Since then we have a great high priest who has passed through the heavens, Jesus, the Son of God, let us hold fast our confession. For we do not have a high priest who is unable to sympathize with our weaknesses, but one who in every respect has been tempted as we are, yet without sin. Let us then with confidence draw near to the throne of grace, that we may receive mercy and find grace to help in time of need. - Hebrews 4:14-16
The author of Hebrews presents the mercy of Jesus as a reason to trust him. Just before, in 3:6-4:13, his aim was to call us to stick with Jesus. Now, in 4:14-16, his aim is to show us how Jesus sticks with us.
These three verses hold some of the richest descriptions of the priesthood of Jesus in all the Bible. He is a great high priest in heaven (v. 14) who is able to sympathize with our weaknesses (v. 15). He has been tempted as we are in every respect, yet was without sin (v. 15). Through him, we can draw near to God’s throne of grace where we can receive mercy and find grace to help in our time of need (v. 16).
Because of this, we have something unheard of in the Old Testament. We have a sinless priest who is able to make the perfect sacrifice to end all sacrifices. Though he was tempted, he never sinned. Therefore, he is able to help us whenever we need him. He’s ready at all times. He has no need to cleanse himself first.
But this raises an important question. If Jesus never sinned, how is it possible he can sympathize with us? If he hasn’t experienced the bitter taste, how does he know the sweetness he must apply? Doesn’t it take someone who has “been there” to sympathize with those who are there? How does a sinless Christ help us in our temptation?
In his book, Mere Christianity, C.S. Lewis helps us answer that question:
No man knows how bad he is till he has tried very hard to be good. A silly idea is current that good people do not know what temptation means. This is an obvious lie. Only those who try to resist temptation know how strong it is. After all, you find out the strength of the German army by fighting against it, not by giving in. You find out the strength of a wind by trying to walk against it, not by lying down. A man who gives in to temptation after five minutes simply does not know what it would have been like an hour later. That is why bad people, in one sense, know very little about badness — they have lived a sheltered life by always giving in. We never find out the strength of the evil impulse inside us until we try to fight it: and Christ, because He was the only man who never yielded to temptation, is also the only man who knows to the full what temptation means — the only complete realist.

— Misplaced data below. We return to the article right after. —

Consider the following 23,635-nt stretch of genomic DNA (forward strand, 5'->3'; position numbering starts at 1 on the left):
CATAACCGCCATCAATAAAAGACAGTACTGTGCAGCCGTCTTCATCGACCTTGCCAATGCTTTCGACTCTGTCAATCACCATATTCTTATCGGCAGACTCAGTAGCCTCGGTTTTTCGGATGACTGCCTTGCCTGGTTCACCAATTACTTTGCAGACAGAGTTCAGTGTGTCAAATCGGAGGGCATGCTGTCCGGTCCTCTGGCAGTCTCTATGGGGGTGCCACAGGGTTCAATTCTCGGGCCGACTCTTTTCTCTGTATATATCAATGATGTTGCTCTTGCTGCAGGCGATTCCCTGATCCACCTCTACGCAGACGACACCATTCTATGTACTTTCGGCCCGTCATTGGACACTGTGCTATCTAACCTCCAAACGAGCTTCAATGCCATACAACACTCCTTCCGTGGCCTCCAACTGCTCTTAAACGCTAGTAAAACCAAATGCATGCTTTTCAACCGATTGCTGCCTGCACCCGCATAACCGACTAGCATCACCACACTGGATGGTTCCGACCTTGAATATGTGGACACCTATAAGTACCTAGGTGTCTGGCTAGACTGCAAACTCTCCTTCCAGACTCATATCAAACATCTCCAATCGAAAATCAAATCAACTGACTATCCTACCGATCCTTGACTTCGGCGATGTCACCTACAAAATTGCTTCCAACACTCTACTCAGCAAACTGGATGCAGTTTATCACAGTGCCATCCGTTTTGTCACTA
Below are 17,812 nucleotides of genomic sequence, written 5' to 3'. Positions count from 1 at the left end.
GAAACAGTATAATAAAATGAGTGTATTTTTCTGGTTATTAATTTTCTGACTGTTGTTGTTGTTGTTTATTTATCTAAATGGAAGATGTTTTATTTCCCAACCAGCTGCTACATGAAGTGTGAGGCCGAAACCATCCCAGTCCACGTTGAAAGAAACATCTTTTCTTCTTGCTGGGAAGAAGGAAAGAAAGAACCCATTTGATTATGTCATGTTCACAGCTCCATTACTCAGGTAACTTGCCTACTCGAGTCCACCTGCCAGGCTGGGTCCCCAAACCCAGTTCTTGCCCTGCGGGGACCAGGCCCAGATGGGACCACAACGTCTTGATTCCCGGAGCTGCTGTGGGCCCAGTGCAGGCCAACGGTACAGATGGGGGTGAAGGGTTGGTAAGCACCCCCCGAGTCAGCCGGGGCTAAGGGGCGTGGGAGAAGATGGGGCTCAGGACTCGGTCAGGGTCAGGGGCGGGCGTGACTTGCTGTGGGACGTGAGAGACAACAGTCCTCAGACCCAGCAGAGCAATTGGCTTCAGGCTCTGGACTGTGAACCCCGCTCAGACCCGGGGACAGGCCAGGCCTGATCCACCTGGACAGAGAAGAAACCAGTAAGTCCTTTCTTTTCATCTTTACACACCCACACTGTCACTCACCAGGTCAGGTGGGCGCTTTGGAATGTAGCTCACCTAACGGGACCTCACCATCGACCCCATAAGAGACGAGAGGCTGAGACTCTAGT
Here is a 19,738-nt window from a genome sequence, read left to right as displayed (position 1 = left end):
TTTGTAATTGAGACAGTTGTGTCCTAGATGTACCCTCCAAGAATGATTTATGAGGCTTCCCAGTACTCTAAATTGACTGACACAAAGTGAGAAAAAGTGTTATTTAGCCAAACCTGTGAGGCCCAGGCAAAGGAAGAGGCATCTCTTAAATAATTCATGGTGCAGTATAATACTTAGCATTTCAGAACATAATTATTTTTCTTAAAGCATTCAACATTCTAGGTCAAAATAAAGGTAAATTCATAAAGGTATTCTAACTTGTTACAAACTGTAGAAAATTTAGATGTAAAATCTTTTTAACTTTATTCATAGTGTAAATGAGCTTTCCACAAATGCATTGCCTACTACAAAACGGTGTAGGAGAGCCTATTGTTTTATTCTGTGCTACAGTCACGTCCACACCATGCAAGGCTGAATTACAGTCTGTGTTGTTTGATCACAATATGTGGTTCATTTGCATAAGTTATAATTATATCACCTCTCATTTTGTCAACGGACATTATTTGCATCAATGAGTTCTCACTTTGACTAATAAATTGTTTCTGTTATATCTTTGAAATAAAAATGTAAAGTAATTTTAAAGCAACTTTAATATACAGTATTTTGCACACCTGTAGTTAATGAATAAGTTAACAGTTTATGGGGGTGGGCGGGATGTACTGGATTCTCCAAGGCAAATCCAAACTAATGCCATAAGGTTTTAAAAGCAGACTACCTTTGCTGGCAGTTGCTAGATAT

It is the one who goes the distance that knows how hard the race is. The iron-man has far more help to offer than the piddler. The one who stood against the temptations of the world knows how strong they are. A sinless Christ knows more about sin than the sinner who gives in every time. He’s faced the full wind and stood until the end. He’s seen the end while so many have only seen the first few steps. Jesus tried very hard to be good, and his victory in goodness is our hope in sin.
Here’s how that changes your life.
You know those moments when you’re giving into temptation? Those moments when you’re in the midst of sin and you surprise even yourself? What do you do at that moment? Here’s what's typical: we tend to put off repentance. We feel too guilty. We think Jesus will cleanse us afterward, but not during. And we beat ourselves up, and work ourselves into guilt. We might go and confess our sin to a brother in Christ. Then, at some point, we get around to asking God’s forgiveness. But that’s not the kind of help Jesus is offering here. It’s more instantaneous than that.
Those moments of awareness in the midst of our sin – those moments where we are surprised by our actions or thoughts – are moments of grace from the throne. Here’s what we can do at that moment. We can cry out to Jesus to save us! Notice the words of verse 16, “...that we may receive mercy and find grace to help in time of need.” When is our time of need? Is it not when we’re in the midst of need? Doesn’t that include sin?
Think of a soldier at war. He needs help not at the point of recovery from the battle only, but also in the midst of battle. He needs another gunner to take out the enemy he can’t see. He needs a friend that sticks close. He needs an ally to fight for him. When a soldier cries out in war, he is not ignored. When you cry out in sin, you are not ignored. Jesus is there with you in your need, not only before or after it. Help is help only when it comes on time. Jesus is never late.
This post originally appeared at David's blog, Things of the Sort, and is used with permission.